Your dog might roam around the whole house searching for a comfortable spot to chill but won’t find it due to its restlessness. It might suddenly start shivering when encountering an unwanted situation or someone. Shivering in sleep is also seen in anxious dogs.
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How Can I Help My Anxious Dog?
You must be familiar with your dog’s natural temperament in order to distinguish stress symptoms from normal behavior. Then you’ll know whether he’s licking his lips out of Anxiety or because he wants a treat.
Stay Away from the Things That Make Them Uncomfortable.
Identifying the indications and causes of your dog’s Anxiety and removing them from these circumstances is the greatest method to treat them with Anxiety. Never penalize or reprimand your dog for their behavior. Seek help from veterinary behaviorists and qualified behavior trainers who employ positive training methods, and stay away from your dog’s anxiety triggers until it is under control.
Socialize Them as Soon as Possible.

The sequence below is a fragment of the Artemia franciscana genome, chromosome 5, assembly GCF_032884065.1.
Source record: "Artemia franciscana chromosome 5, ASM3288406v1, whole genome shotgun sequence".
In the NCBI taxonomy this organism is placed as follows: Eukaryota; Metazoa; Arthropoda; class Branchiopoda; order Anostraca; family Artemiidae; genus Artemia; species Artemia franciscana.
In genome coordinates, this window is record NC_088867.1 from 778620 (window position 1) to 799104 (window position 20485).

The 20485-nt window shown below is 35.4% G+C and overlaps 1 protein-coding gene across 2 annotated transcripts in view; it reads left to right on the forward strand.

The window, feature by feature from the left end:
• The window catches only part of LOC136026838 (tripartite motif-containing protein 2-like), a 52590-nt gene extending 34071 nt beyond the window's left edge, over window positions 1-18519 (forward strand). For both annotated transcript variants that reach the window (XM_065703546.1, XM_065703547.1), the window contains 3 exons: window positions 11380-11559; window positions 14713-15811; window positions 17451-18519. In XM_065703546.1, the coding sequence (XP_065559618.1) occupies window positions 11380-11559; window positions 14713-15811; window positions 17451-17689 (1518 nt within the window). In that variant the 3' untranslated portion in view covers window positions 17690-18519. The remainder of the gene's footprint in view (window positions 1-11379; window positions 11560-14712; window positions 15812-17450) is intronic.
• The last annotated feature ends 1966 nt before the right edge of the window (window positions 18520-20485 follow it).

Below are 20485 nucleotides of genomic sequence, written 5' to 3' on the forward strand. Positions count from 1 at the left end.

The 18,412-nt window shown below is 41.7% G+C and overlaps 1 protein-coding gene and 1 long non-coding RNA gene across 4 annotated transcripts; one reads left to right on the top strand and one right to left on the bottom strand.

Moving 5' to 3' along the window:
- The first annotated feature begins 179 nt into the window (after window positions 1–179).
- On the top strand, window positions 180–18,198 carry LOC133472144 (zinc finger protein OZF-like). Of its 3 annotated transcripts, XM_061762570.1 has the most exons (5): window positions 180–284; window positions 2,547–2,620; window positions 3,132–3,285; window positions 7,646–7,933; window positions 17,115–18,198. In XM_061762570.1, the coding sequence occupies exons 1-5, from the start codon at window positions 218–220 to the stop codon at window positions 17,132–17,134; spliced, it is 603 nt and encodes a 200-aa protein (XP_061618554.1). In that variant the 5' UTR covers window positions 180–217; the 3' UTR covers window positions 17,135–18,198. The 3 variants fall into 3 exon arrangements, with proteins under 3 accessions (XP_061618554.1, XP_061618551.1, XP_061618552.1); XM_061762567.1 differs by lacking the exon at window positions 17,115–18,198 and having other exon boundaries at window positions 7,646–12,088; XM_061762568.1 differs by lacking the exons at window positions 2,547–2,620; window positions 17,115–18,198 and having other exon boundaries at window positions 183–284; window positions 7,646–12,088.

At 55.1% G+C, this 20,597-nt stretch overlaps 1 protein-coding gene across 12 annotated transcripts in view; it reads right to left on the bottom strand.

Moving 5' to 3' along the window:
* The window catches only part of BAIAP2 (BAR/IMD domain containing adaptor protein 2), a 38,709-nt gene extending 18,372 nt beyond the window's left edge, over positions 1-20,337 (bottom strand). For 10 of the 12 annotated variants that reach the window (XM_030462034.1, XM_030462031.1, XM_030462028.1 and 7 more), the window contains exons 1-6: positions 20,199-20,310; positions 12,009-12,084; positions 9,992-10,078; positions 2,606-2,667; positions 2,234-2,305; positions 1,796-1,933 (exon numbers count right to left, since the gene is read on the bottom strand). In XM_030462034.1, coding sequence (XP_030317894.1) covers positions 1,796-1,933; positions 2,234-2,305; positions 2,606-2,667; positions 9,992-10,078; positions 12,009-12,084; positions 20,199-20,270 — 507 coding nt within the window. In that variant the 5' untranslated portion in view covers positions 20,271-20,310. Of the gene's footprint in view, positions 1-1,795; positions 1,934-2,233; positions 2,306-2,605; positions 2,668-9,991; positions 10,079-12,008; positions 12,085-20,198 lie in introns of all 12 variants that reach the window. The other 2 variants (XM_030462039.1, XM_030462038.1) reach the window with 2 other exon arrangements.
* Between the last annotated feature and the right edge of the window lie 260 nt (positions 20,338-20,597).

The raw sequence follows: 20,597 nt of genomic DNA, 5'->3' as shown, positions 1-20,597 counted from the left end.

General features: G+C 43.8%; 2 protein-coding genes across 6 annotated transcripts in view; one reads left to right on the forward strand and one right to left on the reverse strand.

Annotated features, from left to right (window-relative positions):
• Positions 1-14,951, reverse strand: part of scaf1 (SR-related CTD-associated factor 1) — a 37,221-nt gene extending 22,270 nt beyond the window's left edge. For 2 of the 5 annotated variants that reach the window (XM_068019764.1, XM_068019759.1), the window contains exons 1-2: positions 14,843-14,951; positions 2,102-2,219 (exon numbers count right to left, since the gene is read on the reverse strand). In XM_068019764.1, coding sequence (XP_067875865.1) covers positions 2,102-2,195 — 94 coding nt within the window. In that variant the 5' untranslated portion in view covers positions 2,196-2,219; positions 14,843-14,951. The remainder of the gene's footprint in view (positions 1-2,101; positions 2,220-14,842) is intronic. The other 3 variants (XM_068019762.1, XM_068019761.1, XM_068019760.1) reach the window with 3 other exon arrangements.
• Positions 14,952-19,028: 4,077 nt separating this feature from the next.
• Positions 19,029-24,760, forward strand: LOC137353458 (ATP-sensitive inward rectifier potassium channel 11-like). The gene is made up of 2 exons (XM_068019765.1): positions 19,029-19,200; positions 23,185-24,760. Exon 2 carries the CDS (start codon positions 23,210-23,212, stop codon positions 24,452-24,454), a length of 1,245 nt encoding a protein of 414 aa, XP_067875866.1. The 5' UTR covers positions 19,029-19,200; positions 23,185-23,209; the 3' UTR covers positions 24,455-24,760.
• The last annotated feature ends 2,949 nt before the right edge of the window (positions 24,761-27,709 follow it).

A dog’s essential socialization stage is between the ages of 4 and 16. This is when a dog’s brain is actively learning how to accept and engage with other members of the social group (dogs, people, and other animals) and the surroundings. Regular handling and exposure to different circumstances in a non-threatening way are critical for a puppy’s development into a sociable, confident, and happy adult.
Increase the amount of time you spend with your dog. But wait until you observe indicators of enjoyment, such as a wagging tail, before rewarding them. Regular walks, playtimes, and other things you know your dog enjoys will keep them active.
Counter-Conditioning and Training
To address dog anxiety, owners can employ a variety of training techniques. Counterconditioning is one of the methods. The goal of counterconditioning is to modify your dog’s response to the anxiety-inducing stimuli, generally by substituting a more desired behavior, like sitting or focusing on the owner, for the nervous or aggressive behavior.
Your veterinarian may prescribe drugs or natural remedies if your dog develops a major anxiety issue. SSRIs and antidepressants, such as fluoxetine and clomipramine, are sometimes used for dogs with Anxiety. To assist your dog cope with predicted anxiety-producing situations such as thunderstorms, fireworks, or automobile journeys, your veterinarian may prescribe a benzodiazepine in combination with an antidepressant.
Considering Facts of Dog Anxiety
- Poor treatment by humans will almost always result in an uneasy pet.
- A dog that is active and exercises daily is a healthy dog.
- Natural herbs actually work in case of dog anxiety.
- The symptoms of anxiety exerted by a dog are most of the time towards itself.
- Giving excess amounts of attention at the wrong time is also unhealthy.